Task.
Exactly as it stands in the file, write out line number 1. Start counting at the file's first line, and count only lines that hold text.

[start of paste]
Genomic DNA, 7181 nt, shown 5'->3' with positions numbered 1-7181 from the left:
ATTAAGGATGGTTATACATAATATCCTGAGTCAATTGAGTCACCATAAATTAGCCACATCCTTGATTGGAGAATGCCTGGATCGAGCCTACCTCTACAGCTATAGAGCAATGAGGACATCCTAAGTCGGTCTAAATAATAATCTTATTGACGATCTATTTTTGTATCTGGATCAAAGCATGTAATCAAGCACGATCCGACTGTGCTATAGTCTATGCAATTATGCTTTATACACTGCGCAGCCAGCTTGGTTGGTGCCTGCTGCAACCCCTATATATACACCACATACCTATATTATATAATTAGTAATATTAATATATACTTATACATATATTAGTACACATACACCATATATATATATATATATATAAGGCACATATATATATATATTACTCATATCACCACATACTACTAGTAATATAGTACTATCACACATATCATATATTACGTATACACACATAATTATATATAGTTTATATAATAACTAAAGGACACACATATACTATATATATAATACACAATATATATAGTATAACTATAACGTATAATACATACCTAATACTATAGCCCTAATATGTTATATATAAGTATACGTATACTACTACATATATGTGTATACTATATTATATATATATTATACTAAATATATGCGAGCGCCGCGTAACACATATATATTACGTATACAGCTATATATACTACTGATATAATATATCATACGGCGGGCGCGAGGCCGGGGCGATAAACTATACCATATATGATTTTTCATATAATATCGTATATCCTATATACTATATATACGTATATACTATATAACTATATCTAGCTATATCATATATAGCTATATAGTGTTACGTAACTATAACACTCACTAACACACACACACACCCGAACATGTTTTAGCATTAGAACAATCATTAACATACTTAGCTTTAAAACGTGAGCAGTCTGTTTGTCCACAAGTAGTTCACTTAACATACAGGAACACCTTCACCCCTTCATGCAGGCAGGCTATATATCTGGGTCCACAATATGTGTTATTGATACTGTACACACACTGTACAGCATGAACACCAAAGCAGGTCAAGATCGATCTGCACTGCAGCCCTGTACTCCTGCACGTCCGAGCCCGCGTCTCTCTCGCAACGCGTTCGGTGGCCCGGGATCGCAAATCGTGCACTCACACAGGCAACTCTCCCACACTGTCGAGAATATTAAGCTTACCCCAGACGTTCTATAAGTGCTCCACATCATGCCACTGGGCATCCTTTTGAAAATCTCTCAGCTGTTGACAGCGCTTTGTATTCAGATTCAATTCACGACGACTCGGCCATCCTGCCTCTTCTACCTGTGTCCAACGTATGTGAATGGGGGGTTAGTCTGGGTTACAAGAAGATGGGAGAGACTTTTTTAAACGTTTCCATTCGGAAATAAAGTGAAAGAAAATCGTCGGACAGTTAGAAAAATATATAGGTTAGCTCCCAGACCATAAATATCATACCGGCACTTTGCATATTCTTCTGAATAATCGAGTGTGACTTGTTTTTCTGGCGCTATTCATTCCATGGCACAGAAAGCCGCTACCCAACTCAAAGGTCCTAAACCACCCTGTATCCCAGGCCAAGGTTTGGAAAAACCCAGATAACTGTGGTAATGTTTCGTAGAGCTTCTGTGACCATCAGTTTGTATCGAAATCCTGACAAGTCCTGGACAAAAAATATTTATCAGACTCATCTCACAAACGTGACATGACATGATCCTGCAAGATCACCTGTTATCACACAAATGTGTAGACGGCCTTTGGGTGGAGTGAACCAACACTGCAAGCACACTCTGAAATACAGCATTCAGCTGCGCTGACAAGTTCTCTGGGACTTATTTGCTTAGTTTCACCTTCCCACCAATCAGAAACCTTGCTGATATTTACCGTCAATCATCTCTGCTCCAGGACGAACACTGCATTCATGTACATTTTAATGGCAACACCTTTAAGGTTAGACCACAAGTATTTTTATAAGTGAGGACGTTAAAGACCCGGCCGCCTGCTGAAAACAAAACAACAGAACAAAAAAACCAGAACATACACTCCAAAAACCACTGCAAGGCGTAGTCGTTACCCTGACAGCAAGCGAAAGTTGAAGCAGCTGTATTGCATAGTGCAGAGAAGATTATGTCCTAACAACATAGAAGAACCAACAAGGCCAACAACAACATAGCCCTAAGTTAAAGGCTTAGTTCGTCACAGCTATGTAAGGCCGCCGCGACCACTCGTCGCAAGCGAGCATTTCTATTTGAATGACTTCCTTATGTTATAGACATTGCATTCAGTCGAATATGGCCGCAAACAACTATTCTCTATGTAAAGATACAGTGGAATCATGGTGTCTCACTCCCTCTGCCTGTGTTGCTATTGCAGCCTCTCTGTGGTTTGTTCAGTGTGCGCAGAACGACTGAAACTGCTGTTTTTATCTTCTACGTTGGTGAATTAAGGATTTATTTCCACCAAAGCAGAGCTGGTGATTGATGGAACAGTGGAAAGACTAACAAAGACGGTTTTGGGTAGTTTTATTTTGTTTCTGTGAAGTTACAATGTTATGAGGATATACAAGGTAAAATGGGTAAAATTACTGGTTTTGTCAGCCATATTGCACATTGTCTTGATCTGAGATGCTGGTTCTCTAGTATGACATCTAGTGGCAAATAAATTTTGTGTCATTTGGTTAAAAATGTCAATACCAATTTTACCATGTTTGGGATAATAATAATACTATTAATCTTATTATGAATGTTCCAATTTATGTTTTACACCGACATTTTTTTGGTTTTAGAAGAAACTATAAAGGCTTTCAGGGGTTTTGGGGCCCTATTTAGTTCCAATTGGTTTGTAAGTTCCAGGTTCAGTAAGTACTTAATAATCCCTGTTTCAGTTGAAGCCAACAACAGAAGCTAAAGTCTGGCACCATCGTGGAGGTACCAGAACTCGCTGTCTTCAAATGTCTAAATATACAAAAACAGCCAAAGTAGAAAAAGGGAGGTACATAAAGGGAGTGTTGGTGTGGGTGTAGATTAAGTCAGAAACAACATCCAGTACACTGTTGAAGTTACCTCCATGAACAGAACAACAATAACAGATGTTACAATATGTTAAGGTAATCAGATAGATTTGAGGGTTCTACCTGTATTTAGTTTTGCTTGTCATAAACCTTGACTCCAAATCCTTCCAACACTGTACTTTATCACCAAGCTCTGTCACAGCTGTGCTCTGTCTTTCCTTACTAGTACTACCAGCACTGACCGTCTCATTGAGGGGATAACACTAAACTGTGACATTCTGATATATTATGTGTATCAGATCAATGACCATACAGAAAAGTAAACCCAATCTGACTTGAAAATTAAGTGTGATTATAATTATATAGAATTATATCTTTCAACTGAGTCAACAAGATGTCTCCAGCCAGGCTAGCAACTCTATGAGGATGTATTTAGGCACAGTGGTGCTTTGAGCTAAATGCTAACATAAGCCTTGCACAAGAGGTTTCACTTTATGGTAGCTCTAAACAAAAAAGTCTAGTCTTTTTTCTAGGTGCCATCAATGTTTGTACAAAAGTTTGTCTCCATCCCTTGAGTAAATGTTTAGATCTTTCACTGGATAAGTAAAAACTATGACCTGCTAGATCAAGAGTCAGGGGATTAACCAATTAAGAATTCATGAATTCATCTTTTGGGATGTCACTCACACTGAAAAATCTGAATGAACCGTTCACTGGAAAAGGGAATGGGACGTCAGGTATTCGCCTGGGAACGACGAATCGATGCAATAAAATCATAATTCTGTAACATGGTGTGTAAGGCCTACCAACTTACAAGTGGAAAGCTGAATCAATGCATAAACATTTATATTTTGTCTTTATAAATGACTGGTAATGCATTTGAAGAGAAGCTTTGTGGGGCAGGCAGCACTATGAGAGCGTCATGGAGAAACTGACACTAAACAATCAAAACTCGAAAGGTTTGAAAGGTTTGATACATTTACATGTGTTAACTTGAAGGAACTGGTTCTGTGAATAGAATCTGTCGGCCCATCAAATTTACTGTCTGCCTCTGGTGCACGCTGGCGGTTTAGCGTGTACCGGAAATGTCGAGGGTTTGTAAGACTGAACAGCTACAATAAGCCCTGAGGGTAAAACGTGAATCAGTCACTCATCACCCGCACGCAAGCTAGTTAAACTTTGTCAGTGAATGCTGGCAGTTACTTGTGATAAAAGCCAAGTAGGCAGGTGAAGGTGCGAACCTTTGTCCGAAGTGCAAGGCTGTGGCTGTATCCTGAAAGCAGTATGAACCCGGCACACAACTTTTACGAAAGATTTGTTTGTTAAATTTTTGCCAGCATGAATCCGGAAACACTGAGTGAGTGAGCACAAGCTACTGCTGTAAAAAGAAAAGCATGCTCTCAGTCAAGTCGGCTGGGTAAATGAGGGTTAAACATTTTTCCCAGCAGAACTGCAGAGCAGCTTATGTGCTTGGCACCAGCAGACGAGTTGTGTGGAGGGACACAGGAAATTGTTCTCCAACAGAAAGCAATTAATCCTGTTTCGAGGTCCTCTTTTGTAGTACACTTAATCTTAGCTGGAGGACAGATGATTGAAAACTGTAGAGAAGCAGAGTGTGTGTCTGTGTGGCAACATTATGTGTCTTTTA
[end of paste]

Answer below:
Genomic DNA, 7181 nt, shown 5'->3' with positions numbered 1-7181 from the left: